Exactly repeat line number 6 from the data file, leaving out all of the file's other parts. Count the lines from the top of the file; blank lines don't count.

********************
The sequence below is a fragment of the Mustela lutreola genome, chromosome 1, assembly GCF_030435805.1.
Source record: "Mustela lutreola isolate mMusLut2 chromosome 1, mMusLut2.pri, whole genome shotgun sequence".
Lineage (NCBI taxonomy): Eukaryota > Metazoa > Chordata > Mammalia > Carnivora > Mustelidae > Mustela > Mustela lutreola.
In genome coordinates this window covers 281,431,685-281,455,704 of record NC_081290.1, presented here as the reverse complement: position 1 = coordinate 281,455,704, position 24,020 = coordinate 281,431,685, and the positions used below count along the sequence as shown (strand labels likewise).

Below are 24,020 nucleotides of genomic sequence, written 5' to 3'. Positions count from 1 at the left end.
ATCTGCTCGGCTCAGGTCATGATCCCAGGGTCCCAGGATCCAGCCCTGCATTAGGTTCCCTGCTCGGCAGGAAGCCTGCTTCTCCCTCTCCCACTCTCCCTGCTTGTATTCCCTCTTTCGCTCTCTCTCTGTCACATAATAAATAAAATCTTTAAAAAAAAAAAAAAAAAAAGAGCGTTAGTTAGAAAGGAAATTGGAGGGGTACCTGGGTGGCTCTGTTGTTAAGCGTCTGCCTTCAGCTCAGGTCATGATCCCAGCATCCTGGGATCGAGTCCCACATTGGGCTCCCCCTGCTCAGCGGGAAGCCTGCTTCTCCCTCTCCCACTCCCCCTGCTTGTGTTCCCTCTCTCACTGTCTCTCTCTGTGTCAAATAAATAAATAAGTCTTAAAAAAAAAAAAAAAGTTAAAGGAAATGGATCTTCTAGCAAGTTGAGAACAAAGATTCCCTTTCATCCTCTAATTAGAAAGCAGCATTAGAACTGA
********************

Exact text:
ATCTGCTCGGCTCAGGTCATGATCCCAGGGTCCCAGGATCCAGCCCTGCATTAGGTTCCCTGCTCGGCAGGAAGCCTGCTTCTCCCTCTCCCACTCTCCCTGCTTGTATTCCCTCTTTCGCTCTCTCTCTGTCACATAATAAATAAAATCTTTAAAAAAAAAAAAAAAAAAAGAGCGTTAGTTAGAAAGGAAATTGGAGGGGTACCTGGGTGGCTCTGTTGTTAAGCGTCTGCCTTCAGCTCAGGTCATGATCCCAGCATCCTGGGATCGAGTCCCACATTGGGCTCCCCCTGCTCAGCGGGAAGCCTGCTTCTCCCTCTCCCACTCCCCCTGCTTGTGTTCCCTCTCTCACTGTCTCTCTCTGTGTCAAATAAATAAATAAGTCTTAAAAAAAAAAAAAAAGTTAAAGGAAATGGATCTTCTAGCAAGTTGAGAACAAAGATTCCCTTTCATCCTCTAATTAGAAAGCAGCATTAGAACTGA